Is anybody surprised that Barack Obama will run for reelection next year? Of course not.
For months, Republican presidential hopefuls have been angling toward challenging him next year, and he’s the man to beat. And given how well organized his campaign was in 2008 (not to mention the wake-up his 2010 midterm shellacking provided), you can be sure the last run in his political life will be just as efficient and even better financed.
The fact that Obama will make it official this week starts the clock ticking toward November 6, 2012 – a mere 583 days from now.
“Former West Wing staffer Jim Messina, Obama’s likely campaign manager, has been holding donor meetings around the country, and the president is scheduled to hold a series of fundraisers in New York and California over the next few weeks,” reports Politico.com. “The campaign is expected to raise $750 million to $1 billion.”
“Earlier in March, a Rove-advised group, Crossroads GPS, spent $750,000 in one-week for an anti-union national cable buy slamming Obama,” writes long-time Obama watcher Lynn Sweet, Washington bureau chief for the Chicago Sun-Times. “These early spots will be Obama hits masquerading as ‘issue’ ads, trying to soften up Obama while the many GOP presidential contenders fight it out in their primaries.”
“Because of the outside money threat, the Obama team, which discouraged independent spending for Obama in 2008, is open to it in 2012,” Sweet writes.
Becoming a campaigner on his own behalf finds Obama in a semi-comfortable position.
The economy is recovering, if slowly. Last week’s employment news helps. And the likely GOP challengers are still jostling for position – those who haven’t already dimmed their chances with verbal faux pas, a shopworn image, or general weirdness.
At the same time, the war Obama inherited – Afghanistan – is now fully his own and seems to have no end in sight. And the conflict in Libya – “Obama’s war” for sure – could turn out messy as well, even though the administration has tried to turn it over to NATO and regional allies as quickly as possible.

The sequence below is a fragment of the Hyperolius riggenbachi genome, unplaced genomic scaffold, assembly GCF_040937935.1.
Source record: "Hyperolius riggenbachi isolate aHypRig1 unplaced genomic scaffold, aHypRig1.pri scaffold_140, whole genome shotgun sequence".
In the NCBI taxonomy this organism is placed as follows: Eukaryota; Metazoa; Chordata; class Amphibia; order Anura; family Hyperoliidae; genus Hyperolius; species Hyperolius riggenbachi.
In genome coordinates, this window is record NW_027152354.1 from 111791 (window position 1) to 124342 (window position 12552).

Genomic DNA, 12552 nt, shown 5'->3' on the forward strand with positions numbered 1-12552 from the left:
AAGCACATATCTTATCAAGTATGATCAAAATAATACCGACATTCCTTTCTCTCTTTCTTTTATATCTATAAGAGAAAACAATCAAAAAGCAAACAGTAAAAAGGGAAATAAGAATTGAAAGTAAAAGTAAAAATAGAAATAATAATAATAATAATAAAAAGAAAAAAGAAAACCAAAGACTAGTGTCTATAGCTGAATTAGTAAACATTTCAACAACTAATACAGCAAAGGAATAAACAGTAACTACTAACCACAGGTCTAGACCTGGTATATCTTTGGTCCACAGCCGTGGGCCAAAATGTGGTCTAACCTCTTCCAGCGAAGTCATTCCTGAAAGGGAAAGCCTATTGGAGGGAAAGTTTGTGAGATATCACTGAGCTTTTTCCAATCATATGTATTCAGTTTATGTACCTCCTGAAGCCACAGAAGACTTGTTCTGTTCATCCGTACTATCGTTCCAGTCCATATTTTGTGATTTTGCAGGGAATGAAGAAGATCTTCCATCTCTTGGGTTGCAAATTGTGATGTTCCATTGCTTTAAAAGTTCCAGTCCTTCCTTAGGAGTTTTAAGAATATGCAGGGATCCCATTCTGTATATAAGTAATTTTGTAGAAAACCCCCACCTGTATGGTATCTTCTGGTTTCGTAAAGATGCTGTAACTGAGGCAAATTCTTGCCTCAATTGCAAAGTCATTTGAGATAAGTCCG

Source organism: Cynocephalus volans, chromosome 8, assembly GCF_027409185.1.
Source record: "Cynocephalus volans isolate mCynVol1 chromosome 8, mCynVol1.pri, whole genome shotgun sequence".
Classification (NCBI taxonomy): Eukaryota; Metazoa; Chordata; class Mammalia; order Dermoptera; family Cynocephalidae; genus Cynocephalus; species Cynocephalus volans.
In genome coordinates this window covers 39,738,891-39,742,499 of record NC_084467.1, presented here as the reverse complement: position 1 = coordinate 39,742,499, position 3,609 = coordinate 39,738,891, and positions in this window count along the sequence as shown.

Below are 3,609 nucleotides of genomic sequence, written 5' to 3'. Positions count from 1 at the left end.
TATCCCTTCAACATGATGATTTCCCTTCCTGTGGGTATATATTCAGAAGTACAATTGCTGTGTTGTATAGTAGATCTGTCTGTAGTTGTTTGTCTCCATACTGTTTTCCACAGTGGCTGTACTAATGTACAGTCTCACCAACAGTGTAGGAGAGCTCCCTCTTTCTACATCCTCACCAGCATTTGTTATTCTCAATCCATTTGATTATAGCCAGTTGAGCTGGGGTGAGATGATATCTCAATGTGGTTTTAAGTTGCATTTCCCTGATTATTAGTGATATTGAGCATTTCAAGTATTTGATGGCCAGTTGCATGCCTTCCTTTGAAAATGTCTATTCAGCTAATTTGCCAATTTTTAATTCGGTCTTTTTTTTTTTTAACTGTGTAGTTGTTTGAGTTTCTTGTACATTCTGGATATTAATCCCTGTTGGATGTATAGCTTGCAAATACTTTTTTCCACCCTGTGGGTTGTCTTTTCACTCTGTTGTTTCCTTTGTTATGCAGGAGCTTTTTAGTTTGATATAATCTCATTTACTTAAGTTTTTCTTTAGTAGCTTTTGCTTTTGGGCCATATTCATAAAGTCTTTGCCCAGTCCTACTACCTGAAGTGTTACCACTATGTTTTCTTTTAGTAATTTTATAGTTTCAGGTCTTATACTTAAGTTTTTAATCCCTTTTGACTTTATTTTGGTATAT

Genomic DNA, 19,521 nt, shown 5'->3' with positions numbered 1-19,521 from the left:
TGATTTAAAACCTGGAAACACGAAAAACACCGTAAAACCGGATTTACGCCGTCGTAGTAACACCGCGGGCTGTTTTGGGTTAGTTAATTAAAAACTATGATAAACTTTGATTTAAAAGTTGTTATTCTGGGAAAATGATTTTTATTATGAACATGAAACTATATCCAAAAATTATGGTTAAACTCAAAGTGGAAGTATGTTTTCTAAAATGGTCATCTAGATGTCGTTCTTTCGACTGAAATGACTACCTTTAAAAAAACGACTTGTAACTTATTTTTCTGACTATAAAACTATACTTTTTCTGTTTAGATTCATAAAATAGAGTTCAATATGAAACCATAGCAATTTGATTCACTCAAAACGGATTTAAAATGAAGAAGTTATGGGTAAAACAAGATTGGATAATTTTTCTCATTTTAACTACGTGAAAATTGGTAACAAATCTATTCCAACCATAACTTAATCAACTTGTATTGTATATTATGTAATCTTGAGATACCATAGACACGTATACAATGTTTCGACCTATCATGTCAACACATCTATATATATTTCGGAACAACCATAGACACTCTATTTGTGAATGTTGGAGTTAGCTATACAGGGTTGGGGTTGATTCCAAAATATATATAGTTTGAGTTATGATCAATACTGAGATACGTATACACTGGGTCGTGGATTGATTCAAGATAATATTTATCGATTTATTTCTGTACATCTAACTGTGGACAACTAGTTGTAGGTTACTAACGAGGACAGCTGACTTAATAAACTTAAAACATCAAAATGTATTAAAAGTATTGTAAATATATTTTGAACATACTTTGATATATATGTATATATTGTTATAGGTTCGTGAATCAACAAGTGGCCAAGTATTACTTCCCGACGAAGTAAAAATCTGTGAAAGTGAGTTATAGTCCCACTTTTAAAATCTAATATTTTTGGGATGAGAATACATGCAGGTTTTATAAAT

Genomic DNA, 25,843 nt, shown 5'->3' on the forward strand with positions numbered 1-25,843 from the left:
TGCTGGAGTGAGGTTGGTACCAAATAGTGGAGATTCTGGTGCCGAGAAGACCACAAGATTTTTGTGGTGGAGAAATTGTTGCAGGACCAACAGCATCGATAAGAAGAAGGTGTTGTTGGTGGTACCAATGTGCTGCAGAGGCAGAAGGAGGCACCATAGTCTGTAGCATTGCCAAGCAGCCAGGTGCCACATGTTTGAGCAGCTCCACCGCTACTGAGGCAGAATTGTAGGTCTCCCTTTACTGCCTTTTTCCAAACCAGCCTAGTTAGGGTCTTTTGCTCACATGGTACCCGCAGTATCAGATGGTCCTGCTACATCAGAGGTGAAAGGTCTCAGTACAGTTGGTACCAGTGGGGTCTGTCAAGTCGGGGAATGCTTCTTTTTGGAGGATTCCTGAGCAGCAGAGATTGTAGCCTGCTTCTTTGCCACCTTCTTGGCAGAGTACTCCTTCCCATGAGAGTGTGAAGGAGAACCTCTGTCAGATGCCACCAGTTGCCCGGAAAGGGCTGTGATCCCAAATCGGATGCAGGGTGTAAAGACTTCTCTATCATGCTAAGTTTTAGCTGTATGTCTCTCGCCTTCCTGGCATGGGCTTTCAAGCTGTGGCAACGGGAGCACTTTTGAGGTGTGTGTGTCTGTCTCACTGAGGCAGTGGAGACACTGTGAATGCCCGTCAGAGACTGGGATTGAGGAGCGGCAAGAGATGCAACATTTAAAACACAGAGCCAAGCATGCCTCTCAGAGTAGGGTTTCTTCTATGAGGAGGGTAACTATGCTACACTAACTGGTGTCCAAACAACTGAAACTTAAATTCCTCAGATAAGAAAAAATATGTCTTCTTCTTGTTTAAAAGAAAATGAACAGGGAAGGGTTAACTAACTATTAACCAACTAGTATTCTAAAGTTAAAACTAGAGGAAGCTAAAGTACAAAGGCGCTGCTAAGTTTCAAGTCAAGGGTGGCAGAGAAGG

Obama spent much of his first year dwelling on health care reform, the outcome of which was not particularly gratifying for his base while providing a major target for “Obamacare” haters.
Liberal columnist E. J. Dionne of the Washington Post recently tweaked Obama for failing to push his own priorities in the congressional budget brawl at a time when GOP lawmakers seem intent on dismantling liberals’ favorite programs.
“The White House is so determined to keep the president antiseptically distant from the untidy wrangling on the budget that it will not even allow its allies in Congress to cite the administration's own analyses of how harmful some of the Republican cuts would be,” Dionne wrote. “They can use the facts, but not let on that the administration put them together. What's up with this?”
Obama is doing so-so in the polls. The latest, according to Gallup, is a 47 percent approval rate – including a (for him) troubling 58 percent disapproval rate on how he’s handled the economy.
On the Sunday talk shows, Republicans needled Obama for launching his reelection campaign at a time when the nation faces the threat of a government shut-down because of budgetary squabbling.
"I find it kind of ironic that the week we're trying to engage the President, the Democrats, and the country with an honest debate about our budget – with real solutions to fix this country's problems and prevent a debt crisis – the president is launching his reelection campaign," said Rep. Paul Ryan on Fox News Sunday.
"You see the president really missing in action, and you see him planning his announcement for his reelection bid next week,” Sen. John Cornyn said on CNN’s State of the Union. “And it's kind of like, where are your priorities?”